Question: Was it inevitable that \r\nObama would win the African-American vote?
David Remnick:\r\n Well, first of all, in order to get the Democratic nomination for the \r\npresidency, the African-American vote is a very big deal. You have to \r\npursue that vote and pursue it hard. Not in Iowa, of course, where there\r\n aren’t very many, but elsewhere down the line. Obama could not assume \r\nthat vote was his. Remember, who knew who Barack Obama was at that \r\npoint? Very few people, really insiders, people who had watched one \r\nspeech from him some time ago. He had to really pursue it. The Clintons \r\ndidn’t assume that they would win it, but they had a real historical \r\npurchase on it. They had associations certainly with lots and lots of \r\nblack leaders from around the country, after all, he had been President \r\nfor eight years, they had done a lot of time in black churches and black\r\n groups. There was a real relationship there. There were a lot of \r\nloyalties. And a lot of members of the Civil Rights generation and \r\npeople of that generation, media, show business, and in business, people\r\n who were going to be donating money, had long associations with the \r\nClintons. Somebody like Vernon Jordan and people who ran BET. So Obama \r\ncouldn’t just jump in and by dative of his being African-American assume\r\n he was going to get that vote. He had to go out and win it.
He \r\ngoes to Iowa, which is a white state and he won the Iowa caucuses \r\nrunning on the kind of appeal that you would have seen in previous \r\nyears, like Gary Hart. Remember, he was appealing to kind of \r\nwell-educated, liberal-leaning party whites, party regulars. And they \r\ncame out in droves for him because of the level of organization in the \r\nstate. He wins the Iowa primary, and that starts to give people around \r\nthe country ideas. Suddenly, he’s on a much more equal footing with \r\nHillary Clinton and so black folks in places like South Carolina, which \r\nis a crucial primary state, said, “Uh, I see.” There's a chain reaction \r\nthat occurs. Now, that’s not to say that black people voted for Barack \r\nObama in South Carolina because they had some kind of permission from \r\nwhite people. But black folks didn’t want to be voting for a symbolic \r\ncandidate. That had happened before. There had been many symbolic \r\ncandidates, and there had even been Jesse Jackson in ’84, and ’88.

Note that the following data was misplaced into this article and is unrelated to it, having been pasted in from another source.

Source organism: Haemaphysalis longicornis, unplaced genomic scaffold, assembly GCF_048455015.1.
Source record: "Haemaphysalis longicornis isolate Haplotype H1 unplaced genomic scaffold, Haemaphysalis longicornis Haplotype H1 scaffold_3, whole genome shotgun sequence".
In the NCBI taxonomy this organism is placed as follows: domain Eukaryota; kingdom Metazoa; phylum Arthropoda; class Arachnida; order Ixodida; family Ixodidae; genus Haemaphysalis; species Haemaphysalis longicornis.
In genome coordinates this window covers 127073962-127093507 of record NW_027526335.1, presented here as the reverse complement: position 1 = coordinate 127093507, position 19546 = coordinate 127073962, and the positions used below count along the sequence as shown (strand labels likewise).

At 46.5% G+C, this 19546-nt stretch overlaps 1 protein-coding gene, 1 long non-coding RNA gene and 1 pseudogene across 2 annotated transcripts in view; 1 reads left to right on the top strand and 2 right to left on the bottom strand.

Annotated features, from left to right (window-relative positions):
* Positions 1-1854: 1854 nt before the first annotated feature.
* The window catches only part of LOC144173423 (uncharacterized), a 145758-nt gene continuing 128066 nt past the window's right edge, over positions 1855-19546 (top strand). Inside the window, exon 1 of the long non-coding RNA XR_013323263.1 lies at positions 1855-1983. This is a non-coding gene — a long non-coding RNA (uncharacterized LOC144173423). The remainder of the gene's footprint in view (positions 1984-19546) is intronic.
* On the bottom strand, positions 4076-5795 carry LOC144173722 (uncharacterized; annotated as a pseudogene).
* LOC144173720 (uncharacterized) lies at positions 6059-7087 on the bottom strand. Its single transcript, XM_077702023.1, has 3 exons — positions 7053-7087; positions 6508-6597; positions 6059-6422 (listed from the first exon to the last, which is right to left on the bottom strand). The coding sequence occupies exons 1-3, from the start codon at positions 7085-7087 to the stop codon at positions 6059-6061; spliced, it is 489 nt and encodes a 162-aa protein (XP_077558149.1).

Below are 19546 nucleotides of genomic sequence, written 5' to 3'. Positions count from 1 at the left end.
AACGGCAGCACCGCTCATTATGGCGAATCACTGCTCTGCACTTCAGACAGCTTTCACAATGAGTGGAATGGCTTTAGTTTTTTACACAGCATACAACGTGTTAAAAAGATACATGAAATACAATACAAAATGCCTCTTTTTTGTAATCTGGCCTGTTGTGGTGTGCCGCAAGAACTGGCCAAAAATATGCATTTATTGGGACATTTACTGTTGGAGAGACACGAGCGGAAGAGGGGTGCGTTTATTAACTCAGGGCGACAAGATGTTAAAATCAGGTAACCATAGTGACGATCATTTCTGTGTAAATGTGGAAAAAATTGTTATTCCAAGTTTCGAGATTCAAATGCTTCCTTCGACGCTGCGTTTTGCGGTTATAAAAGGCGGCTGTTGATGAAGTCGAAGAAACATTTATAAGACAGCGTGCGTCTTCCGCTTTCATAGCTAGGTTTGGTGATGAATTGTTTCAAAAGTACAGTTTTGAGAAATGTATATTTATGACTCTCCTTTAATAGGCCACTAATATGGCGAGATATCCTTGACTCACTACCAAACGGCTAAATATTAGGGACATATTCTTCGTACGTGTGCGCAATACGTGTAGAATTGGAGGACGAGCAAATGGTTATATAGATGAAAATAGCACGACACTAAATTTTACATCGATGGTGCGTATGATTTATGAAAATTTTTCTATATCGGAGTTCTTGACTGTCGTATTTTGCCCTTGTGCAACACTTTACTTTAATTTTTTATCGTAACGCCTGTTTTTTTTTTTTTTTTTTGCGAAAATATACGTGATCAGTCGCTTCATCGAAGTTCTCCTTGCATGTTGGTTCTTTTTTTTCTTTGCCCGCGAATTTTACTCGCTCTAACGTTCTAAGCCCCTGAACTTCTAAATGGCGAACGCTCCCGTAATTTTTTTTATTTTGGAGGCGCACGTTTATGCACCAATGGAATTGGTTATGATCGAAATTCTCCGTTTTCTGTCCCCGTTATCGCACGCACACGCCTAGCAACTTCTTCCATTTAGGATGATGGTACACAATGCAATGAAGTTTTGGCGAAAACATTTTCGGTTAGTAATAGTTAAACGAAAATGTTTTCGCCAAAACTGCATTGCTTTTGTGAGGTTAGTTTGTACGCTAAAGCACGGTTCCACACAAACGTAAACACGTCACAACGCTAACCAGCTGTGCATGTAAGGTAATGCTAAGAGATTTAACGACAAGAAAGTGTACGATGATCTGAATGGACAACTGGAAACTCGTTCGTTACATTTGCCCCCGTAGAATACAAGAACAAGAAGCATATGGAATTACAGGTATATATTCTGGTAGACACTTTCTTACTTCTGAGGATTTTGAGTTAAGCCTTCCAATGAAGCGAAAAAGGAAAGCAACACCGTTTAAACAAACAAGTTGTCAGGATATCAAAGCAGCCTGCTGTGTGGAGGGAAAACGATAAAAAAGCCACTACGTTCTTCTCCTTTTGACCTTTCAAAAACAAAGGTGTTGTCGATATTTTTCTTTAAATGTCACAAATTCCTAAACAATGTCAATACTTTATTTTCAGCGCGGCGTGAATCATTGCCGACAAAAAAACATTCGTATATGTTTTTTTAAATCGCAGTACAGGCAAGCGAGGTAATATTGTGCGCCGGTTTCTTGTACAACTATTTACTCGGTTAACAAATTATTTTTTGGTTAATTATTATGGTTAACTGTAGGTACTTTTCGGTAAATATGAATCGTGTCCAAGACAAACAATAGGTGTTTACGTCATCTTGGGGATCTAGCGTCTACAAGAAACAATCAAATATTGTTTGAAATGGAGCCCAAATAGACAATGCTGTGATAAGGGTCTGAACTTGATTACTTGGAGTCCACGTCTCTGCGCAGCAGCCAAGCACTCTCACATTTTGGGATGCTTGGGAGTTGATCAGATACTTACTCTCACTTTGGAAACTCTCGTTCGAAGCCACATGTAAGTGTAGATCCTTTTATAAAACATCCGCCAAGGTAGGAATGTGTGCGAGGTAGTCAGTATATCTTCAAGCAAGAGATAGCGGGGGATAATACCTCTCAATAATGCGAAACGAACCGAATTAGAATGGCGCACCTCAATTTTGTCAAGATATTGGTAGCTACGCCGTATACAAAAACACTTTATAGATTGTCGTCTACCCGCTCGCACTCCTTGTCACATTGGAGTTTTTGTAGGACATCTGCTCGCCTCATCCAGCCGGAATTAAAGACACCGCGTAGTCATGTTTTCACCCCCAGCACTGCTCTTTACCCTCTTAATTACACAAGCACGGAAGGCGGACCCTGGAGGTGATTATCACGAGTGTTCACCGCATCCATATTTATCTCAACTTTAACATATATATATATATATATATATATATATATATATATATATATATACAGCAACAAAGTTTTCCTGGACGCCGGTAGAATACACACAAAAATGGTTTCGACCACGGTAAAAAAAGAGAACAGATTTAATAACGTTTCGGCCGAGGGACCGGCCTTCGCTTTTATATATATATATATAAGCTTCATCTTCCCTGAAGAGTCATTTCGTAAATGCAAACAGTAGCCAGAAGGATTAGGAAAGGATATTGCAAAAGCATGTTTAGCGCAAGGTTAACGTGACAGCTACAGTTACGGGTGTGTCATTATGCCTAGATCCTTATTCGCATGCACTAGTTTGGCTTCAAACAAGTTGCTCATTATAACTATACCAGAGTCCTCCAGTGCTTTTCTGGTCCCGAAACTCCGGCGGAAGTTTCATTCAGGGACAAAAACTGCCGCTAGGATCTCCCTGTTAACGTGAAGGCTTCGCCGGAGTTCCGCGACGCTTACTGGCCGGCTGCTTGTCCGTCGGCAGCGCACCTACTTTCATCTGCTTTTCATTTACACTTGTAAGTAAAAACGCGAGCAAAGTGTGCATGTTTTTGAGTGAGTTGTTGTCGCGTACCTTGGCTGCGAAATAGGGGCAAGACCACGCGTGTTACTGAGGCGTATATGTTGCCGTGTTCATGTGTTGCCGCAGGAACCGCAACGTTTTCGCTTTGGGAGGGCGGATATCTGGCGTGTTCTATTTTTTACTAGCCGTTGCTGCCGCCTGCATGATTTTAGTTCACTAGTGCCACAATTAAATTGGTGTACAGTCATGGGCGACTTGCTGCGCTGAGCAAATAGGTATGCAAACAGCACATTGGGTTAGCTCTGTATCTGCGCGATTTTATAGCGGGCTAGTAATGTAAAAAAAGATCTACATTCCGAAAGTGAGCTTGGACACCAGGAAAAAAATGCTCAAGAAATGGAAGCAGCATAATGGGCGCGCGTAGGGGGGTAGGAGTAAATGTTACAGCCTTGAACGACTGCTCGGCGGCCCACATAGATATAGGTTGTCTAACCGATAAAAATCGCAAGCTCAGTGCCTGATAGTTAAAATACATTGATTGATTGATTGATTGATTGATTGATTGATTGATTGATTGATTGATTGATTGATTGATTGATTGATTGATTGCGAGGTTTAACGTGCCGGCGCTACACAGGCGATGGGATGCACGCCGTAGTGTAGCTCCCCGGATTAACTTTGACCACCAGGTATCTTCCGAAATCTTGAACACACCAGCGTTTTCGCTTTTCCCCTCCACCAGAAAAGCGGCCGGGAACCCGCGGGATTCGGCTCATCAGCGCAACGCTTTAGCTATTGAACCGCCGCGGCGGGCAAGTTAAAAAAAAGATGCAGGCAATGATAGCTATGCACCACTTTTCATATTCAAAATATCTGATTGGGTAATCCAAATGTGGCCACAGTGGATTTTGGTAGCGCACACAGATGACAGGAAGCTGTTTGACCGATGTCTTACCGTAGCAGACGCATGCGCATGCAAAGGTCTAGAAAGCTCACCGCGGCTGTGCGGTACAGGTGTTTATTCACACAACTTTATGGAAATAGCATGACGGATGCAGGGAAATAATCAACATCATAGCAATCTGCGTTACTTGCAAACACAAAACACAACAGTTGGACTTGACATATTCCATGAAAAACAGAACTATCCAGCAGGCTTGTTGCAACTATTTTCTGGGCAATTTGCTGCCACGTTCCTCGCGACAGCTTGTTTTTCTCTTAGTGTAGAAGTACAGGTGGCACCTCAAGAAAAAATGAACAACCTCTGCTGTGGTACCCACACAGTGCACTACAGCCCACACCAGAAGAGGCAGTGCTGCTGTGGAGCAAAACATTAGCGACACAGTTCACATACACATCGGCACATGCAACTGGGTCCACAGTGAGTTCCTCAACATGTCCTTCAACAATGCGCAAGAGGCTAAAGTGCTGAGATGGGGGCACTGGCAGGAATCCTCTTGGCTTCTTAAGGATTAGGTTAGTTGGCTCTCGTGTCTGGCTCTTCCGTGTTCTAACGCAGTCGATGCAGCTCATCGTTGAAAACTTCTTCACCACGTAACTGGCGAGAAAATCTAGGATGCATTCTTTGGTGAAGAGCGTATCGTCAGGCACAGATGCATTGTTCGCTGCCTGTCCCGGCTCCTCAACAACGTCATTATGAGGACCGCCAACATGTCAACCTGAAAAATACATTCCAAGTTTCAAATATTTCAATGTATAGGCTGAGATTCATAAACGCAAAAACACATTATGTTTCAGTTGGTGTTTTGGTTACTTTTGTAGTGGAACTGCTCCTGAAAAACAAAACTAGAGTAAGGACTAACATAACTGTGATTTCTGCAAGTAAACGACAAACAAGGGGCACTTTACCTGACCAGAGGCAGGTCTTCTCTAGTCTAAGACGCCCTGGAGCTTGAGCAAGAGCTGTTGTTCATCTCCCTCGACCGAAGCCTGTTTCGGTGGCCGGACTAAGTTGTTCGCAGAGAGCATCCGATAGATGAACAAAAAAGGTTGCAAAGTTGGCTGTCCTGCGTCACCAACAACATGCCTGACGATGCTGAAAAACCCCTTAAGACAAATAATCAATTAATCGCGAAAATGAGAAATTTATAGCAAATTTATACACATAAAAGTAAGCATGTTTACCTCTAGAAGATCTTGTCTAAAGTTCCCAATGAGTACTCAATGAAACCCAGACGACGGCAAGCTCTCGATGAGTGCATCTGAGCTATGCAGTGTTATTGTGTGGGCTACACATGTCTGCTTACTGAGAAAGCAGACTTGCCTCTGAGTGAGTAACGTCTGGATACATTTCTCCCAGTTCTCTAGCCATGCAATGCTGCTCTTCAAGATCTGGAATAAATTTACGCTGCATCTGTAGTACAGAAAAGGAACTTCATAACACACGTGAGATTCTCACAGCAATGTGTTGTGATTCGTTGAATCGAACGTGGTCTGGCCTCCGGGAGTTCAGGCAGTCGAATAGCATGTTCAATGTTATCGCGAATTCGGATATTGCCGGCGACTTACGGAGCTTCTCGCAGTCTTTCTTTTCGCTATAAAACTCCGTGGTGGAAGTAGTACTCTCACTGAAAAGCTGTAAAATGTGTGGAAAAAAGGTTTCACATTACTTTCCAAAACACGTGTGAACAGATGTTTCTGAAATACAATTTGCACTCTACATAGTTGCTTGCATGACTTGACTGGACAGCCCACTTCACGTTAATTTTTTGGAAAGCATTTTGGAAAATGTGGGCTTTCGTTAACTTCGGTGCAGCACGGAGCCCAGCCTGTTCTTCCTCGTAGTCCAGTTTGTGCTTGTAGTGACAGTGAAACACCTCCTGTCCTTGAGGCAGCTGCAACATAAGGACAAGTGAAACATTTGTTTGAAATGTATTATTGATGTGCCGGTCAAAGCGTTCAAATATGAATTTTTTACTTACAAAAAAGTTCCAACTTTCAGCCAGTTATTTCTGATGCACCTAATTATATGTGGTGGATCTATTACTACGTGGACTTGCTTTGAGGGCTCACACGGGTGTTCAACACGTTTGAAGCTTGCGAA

There\r\n is not Barack Obama, by the way, without Jesse Jackson. Jesse Jackson, \r\nfor all his faults, did an enormous historical good by breaking down the\r\n barriers toward the political imagination of having a successful \r\nAfrican-American presidential candidate.
Question: \r\nWould Obama have been able to chart the course he did if he had come \r\nfrom a more traditionally African-American establishment?
David\r\n Remnick: Well, it’s worthwhile to kind of fact check the \r\nstrangeness of Barack Obama’s beginnings in racial ethnic and identity \r\nterms. He grows up, with the exception of a sojourn in Indonesia, in \r\nHawaii. And if you’ve ever been to Hawaii, first of all, there’s this \r\nfeeling of great, almost isolation in the middle of the Pacific Ocean. \r\nAnd it’s a place that prides itself on variation, on multi-culturalism. \r\nPeople using that word long before it was fashionable on the mainland. \r\nAnd yet it’s a multi-culturalism lacking one very striking think in \r\nAmerican terms, black folks. And most of the black population in Hawaii,\r\n the little that there is, is on military bases. And Obama goes to one \r\nof the fanciest schools in the country, this private school called \r\nPuntaho, in Honolulu which looks like Exit or Andover, if you imagined \r\nright near the beach, lockers outside. People walking around in their \r\nshorts – I mean it’s just fantastically; it looks like a high school \r\ncreated by Annette Funicello, or something, you know. A beach fantasy of\r\n what high school could be.